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Humanities students get farm experience

May 14, 2015--Public policy student Emily Floros is focused on public health and on finding ways to help people improve their nutrition and access to food. Now, thanks to an environmental humanities class in which students volunteer at a local organic farm, she has new insights.

“When I heard about this class, I knew I wanted to ‘get down in the dirt’ — literally — and see what it means to operate a small organic farm and what that means to the community,” Floros said. “I realized how little people know about how they get their food and how hard it can be to make healthy choices.”

Aidan Leddy, with a major in criminal justice and a minor in journalism, is always looking for new experiences that he can incorporate into his writing. Leddy, who has had summer landscaping jobs to help pay for his education, said he enjoys being out of the classroom occasionally and working outdoors again.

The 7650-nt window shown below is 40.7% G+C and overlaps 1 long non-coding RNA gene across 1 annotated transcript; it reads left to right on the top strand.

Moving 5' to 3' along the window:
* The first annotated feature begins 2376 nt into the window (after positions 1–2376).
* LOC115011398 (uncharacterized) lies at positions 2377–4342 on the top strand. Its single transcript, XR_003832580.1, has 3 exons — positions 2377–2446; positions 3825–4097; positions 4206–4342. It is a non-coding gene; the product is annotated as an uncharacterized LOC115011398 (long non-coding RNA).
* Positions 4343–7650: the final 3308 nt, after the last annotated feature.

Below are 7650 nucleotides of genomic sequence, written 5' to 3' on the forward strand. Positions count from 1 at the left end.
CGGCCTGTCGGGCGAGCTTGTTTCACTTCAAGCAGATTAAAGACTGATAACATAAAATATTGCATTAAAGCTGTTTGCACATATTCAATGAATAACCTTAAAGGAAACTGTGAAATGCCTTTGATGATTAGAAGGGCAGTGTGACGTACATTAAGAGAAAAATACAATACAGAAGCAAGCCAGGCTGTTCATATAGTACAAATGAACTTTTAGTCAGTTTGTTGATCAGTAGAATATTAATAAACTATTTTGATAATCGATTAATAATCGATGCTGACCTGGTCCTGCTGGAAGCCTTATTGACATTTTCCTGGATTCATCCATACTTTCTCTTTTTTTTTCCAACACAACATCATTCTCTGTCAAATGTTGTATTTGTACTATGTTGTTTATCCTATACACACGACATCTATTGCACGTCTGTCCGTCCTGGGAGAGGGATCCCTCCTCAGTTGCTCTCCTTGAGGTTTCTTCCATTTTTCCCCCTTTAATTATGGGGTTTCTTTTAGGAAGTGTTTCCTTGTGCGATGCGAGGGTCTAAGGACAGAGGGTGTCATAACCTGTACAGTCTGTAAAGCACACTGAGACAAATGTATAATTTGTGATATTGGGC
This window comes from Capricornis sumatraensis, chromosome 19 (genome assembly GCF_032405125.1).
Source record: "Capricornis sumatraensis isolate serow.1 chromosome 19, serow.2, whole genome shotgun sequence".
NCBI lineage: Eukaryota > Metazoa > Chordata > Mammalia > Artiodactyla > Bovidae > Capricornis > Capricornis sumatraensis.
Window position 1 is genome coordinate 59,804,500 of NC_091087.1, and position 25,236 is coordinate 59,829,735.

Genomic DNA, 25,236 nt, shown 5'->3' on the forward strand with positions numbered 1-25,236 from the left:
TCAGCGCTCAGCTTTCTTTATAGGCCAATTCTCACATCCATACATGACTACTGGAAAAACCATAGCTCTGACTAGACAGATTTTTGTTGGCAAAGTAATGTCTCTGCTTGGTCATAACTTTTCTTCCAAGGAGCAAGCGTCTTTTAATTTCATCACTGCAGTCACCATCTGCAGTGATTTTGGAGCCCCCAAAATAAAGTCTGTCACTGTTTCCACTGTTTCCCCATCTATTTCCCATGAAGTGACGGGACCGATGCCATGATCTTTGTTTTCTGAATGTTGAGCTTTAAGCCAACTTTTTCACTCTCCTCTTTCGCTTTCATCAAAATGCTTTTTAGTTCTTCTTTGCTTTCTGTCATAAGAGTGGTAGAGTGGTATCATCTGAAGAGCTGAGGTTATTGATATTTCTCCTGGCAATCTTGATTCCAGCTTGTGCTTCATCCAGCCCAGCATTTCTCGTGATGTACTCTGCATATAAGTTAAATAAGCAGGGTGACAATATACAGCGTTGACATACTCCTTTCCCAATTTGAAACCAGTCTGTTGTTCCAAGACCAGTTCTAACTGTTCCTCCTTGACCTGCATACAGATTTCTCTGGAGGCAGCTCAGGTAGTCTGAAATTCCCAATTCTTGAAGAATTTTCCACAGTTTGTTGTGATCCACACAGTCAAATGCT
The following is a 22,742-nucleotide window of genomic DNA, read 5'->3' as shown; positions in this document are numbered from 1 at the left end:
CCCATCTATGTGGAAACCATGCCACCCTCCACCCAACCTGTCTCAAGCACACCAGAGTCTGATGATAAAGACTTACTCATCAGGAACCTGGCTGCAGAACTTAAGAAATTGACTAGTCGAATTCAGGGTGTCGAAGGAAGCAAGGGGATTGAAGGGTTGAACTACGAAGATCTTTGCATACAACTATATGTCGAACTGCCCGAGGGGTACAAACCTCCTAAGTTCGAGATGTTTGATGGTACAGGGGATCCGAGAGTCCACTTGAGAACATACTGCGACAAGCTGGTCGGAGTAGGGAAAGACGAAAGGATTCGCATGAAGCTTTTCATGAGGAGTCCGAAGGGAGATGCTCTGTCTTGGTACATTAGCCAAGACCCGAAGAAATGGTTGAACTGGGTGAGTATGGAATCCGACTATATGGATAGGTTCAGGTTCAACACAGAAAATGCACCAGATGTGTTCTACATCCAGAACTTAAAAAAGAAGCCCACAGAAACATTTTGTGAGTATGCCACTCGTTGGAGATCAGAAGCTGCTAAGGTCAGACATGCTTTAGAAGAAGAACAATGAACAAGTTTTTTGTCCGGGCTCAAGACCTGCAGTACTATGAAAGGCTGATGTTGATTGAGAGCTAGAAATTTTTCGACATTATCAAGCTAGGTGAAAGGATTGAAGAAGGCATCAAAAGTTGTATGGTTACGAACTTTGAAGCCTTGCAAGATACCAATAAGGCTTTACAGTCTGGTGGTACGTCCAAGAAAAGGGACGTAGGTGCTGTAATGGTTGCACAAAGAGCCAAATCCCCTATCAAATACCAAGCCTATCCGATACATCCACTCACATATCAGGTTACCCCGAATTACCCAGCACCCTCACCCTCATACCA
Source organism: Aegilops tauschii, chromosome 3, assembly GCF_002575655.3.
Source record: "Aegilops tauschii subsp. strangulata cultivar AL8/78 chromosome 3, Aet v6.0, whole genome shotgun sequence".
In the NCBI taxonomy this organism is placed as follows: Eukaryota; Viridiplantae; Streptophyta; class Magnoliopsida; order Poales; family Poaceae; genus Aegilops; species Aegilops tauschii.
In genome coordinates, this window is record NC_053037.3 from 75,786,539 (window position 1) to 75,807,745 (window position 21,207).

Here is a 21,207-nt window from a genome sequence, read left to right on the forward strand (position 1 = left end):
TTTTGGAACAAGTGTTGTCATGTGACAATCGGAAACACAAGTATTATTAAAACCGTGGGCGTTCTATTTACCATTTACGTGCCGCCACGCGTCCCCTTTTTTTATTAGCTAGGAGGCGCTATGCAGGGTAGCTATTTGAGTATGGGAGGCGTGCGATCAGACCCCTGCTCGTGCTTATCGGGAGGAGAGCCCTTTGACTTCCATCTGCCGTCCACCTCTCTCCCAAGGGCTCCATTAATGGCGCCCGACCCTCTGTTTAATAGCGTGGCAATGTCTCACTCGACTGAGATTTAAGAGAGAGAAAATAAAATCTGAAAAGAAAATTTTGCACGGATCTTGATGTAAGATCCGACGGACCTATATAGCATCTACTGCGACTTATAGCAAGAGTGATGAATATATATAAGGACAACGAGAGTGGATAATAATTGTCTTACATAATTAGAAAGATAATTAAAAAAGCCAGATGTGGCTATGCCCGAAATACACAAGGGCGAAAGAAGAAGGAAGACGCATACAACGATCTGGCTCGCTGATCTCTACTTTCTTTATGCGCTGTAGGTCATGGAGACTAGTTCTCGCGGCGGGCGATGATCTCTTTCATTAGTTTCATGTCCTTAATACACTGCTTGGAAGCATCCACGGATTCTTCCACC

“But now I see this kind of work as more than a way to make money,” he said. “I see it as a way to learn about organic agriculture and what it can mean to people and the environment.”
He and Floros are part of a journalism class focused on environmental issues, taught this spring semester by McKay Jenkins, who is Cornelius Tilghman Professor of English.

Students in the class, offered as part of UD’s environmental humanities program, read, discussed and wrote about a variety of topics related to sustainability, and about half of them also volunteered regularly at Fair Weather Farm in nearby Fair Hill, Maryland. The final requirement of the class was a personal essay incorporating one of the topics covered in the course, such as organic farming, and the student’s own experience with it.